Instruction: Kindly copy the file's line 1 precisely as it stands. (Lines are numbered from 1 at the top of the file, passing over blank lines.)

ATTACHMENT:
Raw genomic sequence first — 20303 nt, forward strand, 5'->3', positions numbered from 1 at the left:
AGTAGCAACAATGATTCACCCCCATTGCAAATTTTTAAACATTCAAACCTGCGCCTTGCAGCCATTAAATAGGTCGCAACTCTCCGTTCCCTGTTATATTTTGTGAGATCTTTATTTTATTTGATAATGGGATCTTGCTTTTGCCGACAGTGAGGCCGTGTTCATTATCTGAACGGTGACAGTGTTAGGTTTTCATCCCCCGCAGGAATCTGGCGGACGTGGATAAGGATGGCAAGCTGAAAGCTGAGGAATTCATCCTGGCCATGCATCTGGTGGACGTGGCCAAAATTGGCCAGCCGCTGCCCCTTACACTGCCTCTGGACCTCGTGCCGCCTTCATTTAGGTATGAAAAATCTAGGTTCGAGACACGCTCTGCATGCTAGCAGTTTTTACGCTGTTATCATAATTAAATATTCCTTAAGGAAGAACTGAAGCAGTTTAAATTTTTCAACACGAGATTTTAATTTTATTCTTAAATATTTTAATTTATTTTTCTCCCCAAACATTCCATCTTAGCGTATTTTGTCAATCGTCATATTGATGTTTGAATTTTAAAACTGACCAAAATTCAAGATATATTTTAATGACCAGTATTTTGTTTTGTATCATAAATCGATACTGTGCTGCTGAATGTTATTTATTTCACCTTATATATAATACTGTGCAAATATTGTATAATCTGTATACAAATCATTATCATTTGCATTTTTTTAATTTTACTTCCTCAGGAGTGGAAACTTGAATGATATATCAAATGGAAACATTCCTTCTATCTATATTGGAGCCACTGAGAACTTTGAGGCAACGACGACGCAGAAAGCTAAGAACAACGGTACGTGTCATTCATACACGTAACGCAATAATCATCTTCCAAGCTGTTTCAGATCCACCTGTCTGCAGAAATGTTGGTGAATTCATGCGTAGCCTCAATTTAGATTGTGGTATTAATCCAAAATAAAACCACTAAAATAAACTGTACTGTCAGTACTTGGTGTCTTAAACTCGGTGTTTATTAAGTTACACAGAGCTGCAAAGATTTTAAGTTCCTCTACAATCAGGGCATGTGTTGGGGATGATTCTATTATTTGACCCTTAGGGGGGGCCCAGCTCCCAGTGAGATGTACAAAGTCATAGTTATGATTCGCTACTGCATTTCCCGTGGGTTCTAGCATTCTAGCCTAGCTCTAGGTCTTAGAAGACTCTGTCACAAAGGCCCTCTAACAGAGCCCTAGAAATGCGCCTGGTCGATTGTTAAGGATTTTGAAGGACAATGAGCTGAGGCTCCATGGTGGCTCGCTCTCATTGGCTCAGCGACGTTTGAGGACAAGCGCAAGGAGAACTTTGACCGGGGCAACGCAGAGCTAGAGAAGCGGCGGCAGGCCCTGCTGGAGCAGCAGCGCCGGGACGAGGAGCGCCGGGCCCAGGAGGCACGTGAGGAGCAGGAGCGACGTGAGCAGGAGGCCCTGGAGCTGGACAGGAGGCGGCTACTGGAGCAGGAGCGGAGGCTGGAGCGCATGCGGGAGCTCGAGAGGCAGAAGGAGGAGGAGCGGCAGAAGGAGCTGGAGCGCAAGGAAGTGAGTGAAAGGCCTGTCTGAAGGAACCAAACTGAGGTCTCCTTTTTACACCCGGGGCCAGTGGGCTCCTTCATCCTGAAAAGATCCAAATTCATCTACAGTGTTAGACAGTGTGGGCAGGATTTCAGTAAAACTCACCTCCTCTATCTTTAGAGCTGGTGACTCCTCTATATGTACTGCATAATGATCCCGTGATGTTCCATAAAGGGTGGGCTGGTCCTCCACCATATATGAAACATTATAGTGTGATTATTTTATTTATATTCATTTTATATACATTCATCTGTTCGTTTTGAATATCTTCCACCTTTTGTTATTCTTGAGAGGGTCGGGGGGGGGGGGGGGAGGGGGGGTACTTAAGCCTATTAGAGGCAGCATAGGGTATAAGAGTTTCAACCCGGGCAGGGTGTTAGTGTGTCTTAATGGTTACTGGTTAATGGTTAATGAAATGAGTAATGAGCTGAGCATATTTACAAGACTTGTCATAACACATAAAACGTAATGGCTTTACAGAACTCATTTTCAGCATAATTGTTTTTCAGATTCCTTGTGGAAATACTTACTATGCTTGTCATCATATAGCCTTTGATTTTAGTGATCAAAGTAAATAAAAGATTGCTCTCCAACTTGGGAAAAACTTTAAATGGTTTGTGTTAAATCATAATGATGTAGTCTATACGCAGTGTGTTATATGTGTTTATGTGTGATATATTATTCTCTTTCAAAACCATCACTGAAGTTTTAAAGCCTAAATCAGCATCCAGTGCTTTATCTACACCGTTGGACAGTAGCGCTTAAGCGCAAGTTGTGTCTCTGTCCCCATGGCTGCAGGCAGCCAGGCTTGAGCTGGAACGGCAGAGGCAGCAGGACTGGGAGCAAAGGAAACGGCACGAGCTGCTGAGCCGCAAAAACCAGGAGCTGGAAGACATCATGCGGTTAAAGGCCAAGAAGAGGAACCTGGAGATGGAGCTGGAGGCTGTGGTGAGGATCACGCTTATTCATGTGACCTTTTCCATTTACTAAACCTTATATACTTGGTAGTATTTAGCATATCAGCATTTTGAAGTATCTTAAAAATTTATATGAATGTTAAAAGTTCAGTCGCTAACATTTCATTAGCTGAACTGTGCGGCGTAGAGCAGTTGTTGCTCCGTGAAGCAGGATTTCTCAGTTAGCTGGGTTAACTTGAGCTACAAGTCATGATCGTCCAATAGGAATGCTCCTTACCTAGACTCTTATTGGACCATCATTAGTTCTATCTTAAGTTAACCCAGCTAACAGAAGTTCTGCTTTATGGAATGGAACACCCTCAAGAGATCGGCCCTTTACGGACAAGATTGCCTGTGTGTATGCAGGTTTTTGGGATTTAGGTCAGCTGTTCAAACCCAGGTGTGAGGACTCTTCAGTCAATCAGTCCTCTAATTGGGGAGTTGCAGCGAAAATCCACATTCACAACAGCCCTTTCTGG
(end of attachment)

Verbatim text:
Raw genomic sequence first — 20303 nt, forward strand, 5'->3', positions numbered from 1 at the left: